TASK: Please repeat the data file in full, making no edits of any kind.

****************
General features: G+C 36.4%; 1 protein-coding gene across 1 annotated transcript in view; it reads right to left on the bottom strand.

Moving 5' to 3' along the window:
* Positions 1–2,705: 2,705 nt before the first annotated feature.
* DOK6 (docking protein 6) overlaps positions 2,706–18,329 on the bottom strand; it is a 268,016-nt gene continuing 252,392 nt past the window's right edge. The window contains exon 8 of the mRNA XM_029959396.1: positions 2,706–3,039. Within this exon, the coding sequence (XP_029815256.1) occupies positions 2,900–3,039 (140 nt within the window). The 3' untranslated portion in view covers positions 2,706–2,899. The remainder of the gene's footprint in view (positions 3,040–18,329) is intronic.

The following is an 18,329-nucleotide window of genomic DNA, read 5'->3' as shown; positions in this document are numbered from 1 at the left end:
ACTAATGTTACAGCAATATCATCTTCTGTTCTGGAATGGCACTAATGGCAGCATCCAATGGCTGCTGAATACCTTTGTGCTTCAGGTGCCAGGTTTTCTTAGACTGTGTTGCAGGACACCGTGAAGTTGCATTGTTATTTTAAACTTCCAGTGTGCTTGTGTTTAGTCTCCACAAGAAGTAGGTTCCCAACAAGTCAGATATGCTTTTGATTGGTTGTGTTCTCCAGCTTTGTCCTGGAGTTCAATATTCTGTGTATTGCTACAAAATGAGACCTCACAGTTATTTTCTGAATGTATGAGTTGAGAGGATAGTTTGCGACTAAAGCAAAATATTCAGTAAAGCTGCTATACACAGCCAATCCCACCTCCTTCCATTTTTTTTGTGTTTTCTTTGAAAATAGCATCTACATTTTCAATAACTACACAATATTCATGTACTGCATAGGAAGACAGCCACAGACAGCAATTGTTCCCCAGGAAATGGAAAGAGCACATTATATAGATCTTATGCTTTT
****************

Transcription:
General features: G+C 36.4%; 1 protein-coding gene across 1 annotated transcript in view; it reads right to left on the bottom strand.

Moving 5' to 3' along the window:
* Positions 1–2,705: 2,705 nt before the first annotated feature.
* DOK6 (docking protein 6) overlaps positions 2,706–18,329 on the bottom strand; it is a 268,016-nt gene continuing 252,392 nt past the window's right edge. The window contains exon 8 of the mRNA XM_029959396.1: positions 2,706–3,039. Within this exon, the coding sequence (XP_029815256.1) occupies positions 2,900–3,039 (140 nt within the window). The 3' untranslated portion in view covers positions 2,706–2,899. The remainder of the gene's footprint in view (positions 3,040–18,329) is intronic.

The following is an 18,329-nucleotide window of genomic DNA, read 5'->3' as shown; positions in this document are numbered from 1 at the left end:
ACTAATGTTACAGCAATATCATCTTCTGTTCTGGAATGGCACTAATGGCAGCATCCAATGGCTGCTGAATACCTTTGTGCTTCAGGTGCCAGGTTTTCTTAGACTGTGTTGCAGGACACCGTGAAGTTGCATTGTTATTTTAAACTTCCAGTGTGCTTGTGTTTAGTCTCCACAAGAAGTAGGTTCCCAACAAGTCAGATATGCTTTTGATTGGTTGTGTTCTCCAGCTTTGTCCTGGAGTTCAATATTCTGTGTATTGCTACAAAATGAGACCTCACAGTTATTTTCTGAATGTATGAGTTGAGAGGATAGTTTGCGACTAAAGCAAAATATTCAGTAAAGCTGCTATACACAGCCAATCCCACCTCCTTCCATTTTTTTTGTGTTTTCTTTGAAAATAGCATCTACATTTTCAATAACTACACAATATTCATGTACTGCATAGGAAGACAGCCACAGACAGCAATTGTTCCCCAGGAAATGGAAAGAGCACATTATATAGATCTTATGCTTTT